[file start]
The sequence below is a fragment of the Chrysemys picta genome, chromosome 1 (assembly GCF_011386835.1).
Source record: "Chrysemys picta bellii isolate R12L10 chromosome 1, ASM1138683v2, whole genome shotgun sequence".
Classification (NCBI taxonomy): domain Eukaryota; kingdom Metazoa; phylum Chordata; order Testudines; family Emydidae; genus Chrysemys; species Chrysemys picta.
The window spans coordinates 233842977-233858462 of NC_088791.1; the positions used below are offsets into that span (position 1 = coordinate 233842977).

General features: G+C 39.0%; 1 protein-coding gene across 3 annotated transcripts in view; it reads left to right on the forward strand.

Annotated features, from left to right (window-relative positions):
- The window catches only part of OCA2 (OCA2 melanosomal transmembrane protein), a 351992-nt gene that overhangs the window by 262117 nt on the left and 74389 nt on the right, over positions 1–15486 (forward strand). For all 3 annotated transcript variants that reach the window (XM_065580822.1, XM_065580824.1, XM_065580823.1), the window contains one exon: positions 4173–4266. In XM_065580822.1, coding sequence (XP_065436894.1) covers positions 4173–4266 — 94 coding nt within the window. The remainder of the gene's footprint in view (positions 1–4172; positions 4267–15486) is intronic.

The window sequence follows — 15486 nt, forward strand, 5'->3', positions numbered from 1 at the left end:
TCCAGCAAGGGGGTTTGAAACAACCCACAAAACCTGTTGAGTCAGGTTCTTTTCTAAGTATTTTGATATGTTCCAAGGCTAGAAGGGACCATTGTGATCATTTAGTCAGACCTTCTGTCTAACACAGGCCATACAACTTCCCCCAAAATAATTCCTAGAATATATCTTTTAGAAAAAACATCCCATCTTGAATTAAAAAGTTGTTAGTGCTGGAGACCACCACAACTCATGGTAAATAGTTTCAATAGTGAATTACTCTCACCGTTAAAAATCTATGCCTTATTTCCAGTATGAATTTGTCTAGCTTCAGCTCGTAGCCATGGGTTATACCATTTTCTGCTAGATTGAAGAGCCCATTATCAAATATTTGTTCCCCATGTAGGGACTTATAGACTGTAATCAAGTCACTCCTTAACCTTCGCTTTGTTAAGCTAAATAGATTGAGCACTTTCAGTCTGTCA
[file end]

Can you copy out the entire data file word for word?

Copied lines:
The sequence below is a fragment of the Chrysemys picta genome, chromosome 1 (assembly GCF_011386835.1).
Source record: "Chrysemys picta bellii isolate R12L10 chromosome 1, ASM1138683v2, whole genome shotgun sequence".
Classification (NCBI taxonomy): domain Eukaryota; kingdom Metazoa; phylum Chordata; order Testudines; family Emydidae; genus Chrysemys; species Chrysemys picta.
The window spans coordinates 233842977-233858462 of NC_088791.1; the positions used below are offsets into that span (position 1 = coordinate 233842977).

General features: G+C 39.0%; 1 protein-coding gene across 3 annotated transcripts in view; it reads left to right on the forward strand.

Annotated features, from left to right (window-relative positions):
- The window catches only part of OCA2 (OCA2 melanosomal transmembrane protein), a 351992-nt gene that overhangs the window by 262117 nt on the left and 74389 nt on the right, over positions 1–15486 (forward strand). For all 3 annotated transcript variants that reach the window (XM_065580822.1, XM_065580824.1, XM_065580823.1), the window contains one exon: positions 4173–4266. In XM_065580822.1, coding sequence (XP_065436894.1) covers positions 4173–4266 — 94 coding nt within the window. The remainder of the gene's footprint in view (positions 1–4172; positions 4267–15486) is intronic.

The window sequence follows — 15486 nt, forward strand, 5'->3', positions numbered from 1 at the left end:
TCCAGCAAGGGGGTTTGAAACAACCCACAAAACCTGTTGAGTCAGGTTCTTTTCTAAGTATTTTGATATGTTCCAAGGCTAGAAGGGACCATTGTGATCATTTAGTCAGACCTTCTGTCTAACACAGGCCATACAACTTCCCCCAAAATAATTCCTAGAATATATCTTTTAGAAAAAACATCCCATCTTGAATTAAAAAGTTGTTAGTGCTGGAGACCACCACAACTCATGGTAAATAGTTTCAATAGTGAATTACTCTCACCGTTAAAAATCTATGCCTTATTTCCAGTATGAATTTGTCTAGCTTCAGCTCGTAGCCATGGGTTATACCATTTTCTGCTAGATTGAAGAGCCCATTATCAAATATTTGTTCCCCATGTAGGGACTTATAGACTGTAATCAAGTCACTCCTTAACCTTCGCTTTGTTAAGCTAAATAGATTGAGCACTTTCAGTCTGTCA